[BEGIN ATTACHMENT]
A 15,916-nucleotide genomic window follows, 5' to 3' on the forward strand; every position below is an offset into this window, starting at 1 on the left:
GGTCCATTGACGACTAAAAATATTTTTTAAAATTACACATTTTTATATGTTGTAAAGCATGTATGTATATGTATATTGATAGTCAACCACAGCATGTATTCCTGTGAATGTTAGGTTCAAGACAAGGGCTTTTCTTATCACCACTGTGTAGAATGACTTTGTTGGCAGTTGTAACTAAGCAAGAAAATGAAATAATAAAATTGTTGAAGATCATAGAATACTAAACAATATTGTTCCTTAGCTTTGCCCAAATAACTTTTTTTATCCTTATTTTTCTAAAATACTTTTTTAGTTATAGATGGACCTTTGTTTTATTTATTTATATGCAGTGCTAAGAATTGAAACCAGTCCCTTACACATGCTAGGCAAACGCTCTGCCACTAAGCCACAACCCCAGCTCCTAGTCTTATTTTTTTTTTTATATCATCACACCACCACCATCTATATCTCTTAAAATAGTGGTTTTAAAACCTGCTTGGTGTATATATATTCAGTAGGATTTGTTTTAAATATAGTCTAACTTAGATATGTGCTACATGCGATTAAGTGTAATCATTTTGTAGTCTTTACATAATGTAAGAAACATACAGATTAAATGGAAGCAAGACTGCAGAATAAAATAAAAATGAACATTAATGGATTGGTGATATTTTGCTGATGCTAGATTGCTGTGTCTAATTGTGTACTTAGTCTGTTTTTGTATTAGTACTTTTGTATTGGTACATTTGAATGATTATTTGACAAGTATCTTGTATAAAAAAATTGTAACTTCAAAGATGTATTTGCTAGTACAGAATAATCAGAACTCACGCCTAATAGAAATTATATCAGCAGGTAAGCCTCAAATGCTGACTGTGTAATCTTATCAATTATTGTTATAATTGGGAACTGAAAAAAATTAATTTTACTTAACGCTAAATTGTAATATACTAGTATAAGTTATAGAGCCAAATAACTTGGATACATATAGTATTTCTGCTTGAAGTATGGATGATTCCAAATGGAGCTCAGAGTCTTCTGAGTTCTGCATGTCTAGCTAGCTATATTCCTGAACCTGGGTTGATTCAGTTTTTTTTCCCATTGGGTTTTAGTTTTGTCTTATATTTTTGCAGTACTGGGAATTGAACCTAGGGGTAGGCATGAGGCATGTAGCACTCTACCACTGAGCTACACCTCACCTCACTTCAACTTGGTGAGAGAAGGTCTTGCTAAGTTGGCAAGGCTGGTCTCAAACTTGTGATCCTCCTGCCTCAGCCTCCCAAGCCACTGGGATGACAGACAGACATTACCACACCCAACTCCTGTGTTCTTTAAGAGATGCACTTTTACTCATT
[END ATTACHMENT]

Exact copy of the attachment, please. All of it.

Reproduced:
A 15,916-nucleotide genomic window follows, 5' to 3' on the forward strand; every position below is an offset into this window, starting at 1 on the left:
GGTCCATTGACGACTAAAAATATTTTTTAAAATTACACATTTTTATATGTTGTAAAGCATGTATGTATATGTATATTGATAGTCAACCACAGCATGTATTCCTGTGAATGTTAGGTTCAAGACAAGGGCTTTTCTTATCACCACTGTGTAGAATGACTTTGTTGGCAGTTGTAACTAAGCAAGAAAATGAAATAATAAAATTGTTGAAGATCATAGAATACTAAACAATATTGTTCCTTAGCTTTGCCCAAATAACTTTTTTTATCCTTATTTTTCTAAAATACTTTTTTAGTTATAGATGGACCTTTGTTTTATTTATTTATATGCAGTGCTAAGAATTGAAACCAGTCCCTTACACATGCTAGGCAAACGCTCTGCCACTAAGCCACAACCCCAGCTCCTAGTCTTATTTTTTTTTTTATATCATCACACCACCACCATCTATATCTCTTAAAATAGTGGTTTTAAAACCTGCTTGGTGTATATATATTCAGTAGGATTTGTTTTAAATATAGTCTAACTTAGATATGTGCTACATGCGATTAAGTGTAATCATTTTGTAGTCTTTACATAATGTAAGAAACATACAGATTAAATGGAAGCAAGACTGCAGAATAAAATAAAAATGAACATTAATGGATTGGTGATATTTTGCTGATGCTAGATTGCTGTGTCTAATTGTGTACTTAGTCTGTTTTTGTATTAGTACTTTTGTATTGGTACATTTGAATGATTATTTGACAAGTATCTTGTATAAAAAAATTGTAACTTCAAAGATGTATTTGCTAGTACAGAATAATCAGAACTCACGCCTAATAGAAATTATATCAGCAGGTAAGCCTCAAATGCTGACTGTGTAATCTTATCAATTATTGTTATAATTGGGAACTGAAAAAAATTAATTTTACTTAACGCTAAATTGTAATATACTAGTATAAGTTATAGAGCCAAATAACTTGGATACATATAGTATTTCTGCTTGAAGTATGGATGATTCCAAATGGAGCTCAGAGTCTTCTGAGTTCTGCATGTCTAGCTAGCTATATTCCTGAACCTGGGTTGATTCAGTTTTTTTTCCCATTGGGTTTTAGTTTTGTCTTATATTTTTGCAGTACTGGGAATTGAACCTAGGGGTAGGCATGAGGCATGTAGCACTCTACCACTGAGCTACACCTCACCTCACTTCAACTTGGTGAGAGAAGGTCTTGCTAAGTTGGCAAGGCTGGTCTCAAACTTGTGATCCTCCTGCCTCAGCCTCCCAAGCCACTGGGATGACAGACAGACATTACCACACCCAACTCCTGTGTTCTTTAAGAGATGCACTTTTACTCATT